*This story was featured in the Hastings Tribune on June 17, 2016.
Libby Winchell remembers all too well the first time she thought she was blind.
Libby, then just a sixth-grader in middle school, recalls waking up and not being able to see clearly.
Still, she woke up, completed her normal morning routine and went to school. It was only when her social studies teacher called upon her when she revealed to others about her vision problems.
“My social studies teacher asked me to read something and I couldn’t read it. I couldn’t read anything,” said Libby, 17, who is competing in this week’s Nebraska State Finals Rodeo at the Adams County Fairgrounds in Hastings. “She didn’t think I was for real.”
She wasn’t kidding.
Later that afternoon, she revealed her vision issues to her parents and was subsequently taken to the emergency room and began a battery of tests, which included an MRI, CAT scan and lumbar puncture.
With no luck on the prognosis, her mother, Shawna Winchell, 49, took her to the Children’s Hospital in Denver.
That drive from Scottsbluff to the Children’s Hospital in Denver became one of the biggest low points in Libby’s medical saga.
“After she had the lumbar puncture in our hometown and they punctured her six times … you’re supposed to clot and she didn’t clot,” Shawna said. “Her and I were driving to Denver and she was throwing up. That was our low point.”
Upon arriving at the hospital, Libby was diagnosed with optic neuritis, which is an inflammation of the optic nerve or the bundle of nerve fibers that transmits visual information from your eye to your brain. The condition had eliminated her ability to see and caused debilitating migraines.
“When I entered the hospital, my vision was 2400, which is legally blind,” Libby said.
To combat her optic neuritis, doctors prescribed her a regimen of steroids, which were intended to help with her vision problems. Instead, they unintentionally caused an already existent ulcer in her abdomen to perforate.
The perforation of her ulcer, Libby’s words “blew up her stomach,” and caused her situation to go from bad to worse.
“I woke up and went to the bathroom and it hit me,” Libby said. “My dad saw it and my stomach was black, so it was all air. They stopped one surgery and put me in another surgery. I was on the X-ray table and (the doctors) said ‘we need to get you in surgery now.’ ”
After a successful surgery, the ulcer was treated, but one issue still remained: Libby’s vision.
Once again, she was prescribed steroids and this time, the steroids, slowly but surely, helped repair her vision.
Despite her vision being repaired, the impact of her illnesses was certainly still being felt.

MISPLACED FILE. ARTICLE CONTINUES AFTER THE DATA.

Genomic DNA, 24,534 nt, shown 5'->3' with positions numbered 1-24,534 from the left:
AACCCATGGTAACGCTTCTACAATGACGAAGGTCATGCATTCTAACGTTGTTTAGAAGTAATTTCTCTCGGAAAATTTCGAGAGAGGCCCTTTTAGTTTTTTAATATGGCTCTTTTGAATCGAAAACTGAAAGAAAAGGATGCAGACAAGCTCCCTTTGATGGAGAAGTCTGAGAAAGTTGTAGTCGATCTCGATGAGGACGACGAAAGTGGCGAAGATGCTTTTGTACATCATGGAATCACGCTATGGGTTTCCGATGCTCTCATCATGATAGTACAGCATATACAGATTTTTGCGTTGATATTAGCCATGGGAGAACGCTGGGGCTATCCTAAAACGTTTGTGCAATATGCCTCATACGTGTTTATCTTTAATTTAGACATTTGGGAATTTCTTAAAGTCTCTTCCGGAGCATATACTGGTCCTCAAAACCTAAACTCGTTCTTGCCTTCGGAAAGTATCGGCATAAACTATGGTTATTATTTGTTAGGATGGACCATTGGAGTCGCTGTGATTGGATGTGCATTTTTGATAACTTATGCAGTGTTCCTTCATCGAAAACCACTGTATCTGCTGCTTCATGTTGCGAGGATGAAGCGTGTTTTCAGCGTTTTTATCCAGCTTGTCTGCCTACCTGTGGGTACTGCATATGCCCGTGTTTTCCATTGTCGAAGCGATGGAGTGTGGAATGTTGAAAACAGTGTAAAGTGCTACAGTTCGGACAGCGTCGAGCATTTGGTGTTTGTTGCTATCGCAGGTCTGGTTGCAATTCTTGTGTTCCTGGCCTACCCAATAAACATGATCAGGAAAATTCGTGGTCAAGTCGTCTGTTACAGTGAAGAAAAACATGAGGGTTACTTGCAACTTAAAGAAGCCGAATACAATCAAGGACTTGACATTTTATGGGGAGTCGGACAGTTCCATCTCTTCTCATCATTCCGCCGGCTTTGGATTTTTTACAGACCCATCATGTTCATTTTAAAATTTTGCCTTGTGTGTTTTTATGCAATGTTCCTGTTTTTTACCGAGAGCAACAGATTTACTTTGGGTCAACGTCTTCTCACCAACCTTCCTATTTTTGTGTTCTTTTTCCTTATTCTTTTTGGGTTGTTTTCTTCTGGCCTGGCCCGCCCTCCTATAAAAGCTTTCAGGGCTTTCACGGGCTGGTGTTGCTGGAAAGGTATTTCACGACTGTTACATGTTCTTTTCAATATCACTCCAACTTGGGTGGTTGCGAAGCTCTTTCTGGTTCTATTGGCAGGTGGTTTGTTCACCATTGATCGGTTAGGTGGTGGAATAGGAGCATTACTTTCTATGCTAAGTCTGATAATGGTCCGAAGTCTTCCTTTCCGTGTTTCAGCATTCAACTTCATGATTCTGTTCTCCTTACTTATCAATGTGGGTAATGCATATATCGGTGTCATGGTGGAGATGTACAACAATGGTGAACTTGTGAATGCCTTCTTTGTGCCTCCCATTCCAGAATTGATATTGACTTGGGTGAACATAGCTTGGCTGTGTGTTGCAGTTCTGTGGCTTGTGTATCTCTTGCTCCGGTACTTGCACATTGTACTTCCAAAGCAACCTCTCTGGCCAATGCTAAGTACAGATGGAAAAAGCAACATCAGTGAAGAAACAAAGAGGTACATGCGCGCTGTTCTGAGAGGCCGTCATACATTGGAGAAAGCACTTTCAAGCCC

“She was a sick girl. She could care less about doing anything and that was a change that was very tough — knowing that wasn’t her,” Shawna said. “She was sick and sicker than we could ever imagine, so that was scary.”
Her illnesses certainly had an effect on both herself and her loved ones, but it also impacted something near-and-dear to her heart — rodeo.
Libby had missed a year of rodeo and felt a longing to get back to the sport she refers to as “her life.”
Still, her return — much like the previous year of her life — didn’t come without its fair share of challenges and hardships.
“Once I got out of the hospital, I competed and had a pretty good fall, but went back to the Children’s Hospital for a check up and they said that my optic nerve had swelled more and had gotten bigger,” Winchell said. “They said a fall could make it worse.”
After receiving news that a fall, which occurs as regularly as a bump or bruise in the sport of rodeo, could cause a step back in her progress, she made a decision.
She would forever compete while wearing a helmet.
Ever since, she, much like the horse she competes on, has hit the ground running.
“I came back my seventh-grade year in the spring and we went to junior high nationals. At that time, barrels were flat on the ground because my depth perception wasn’t very good,” Libby said. “I was relying on muscle memory coming back, just a lot of muscle memory.”
After finding herself back on a horse and back in the arena on a regular basis, Libby once again added another element to her riding attire. This time, it was a bell.
In the beginning, when her vision still wasn’t clear, she attached the bell to her saddle in order to alert riders that she was in the same area they were in. Now, she simply rides with it as a constant reminder – of both her past and what she’s overcome to reach this point.
“I have the bell, and it’s just for me,” Libby said. “And I just kind of kept it on there.”
Now, Libby appears light years away from her days of lying in a hospital bed and not being able to make out the faces in front of her.
Since returning full time she’s made junior high nationals (eighth grade), won a Nebraska state title and competed in nationals (freshman year) and picked up a third-place medal in state and finished reserve national champion in the goat-tying event (sophomore year).
This time around, she has her eyes set on a national championship crown.
“My dream right now is to win a state title and make it to nationals in all three of my events,” Libby said. “A national title in goat-tying would be great. I know what it feels like to be on top and I want to go back.”
Regardless of the outcome of her season, Libby as a vision for her future. She plans to compete in rodeo in college and wants to keep rodeo in her life for a long time.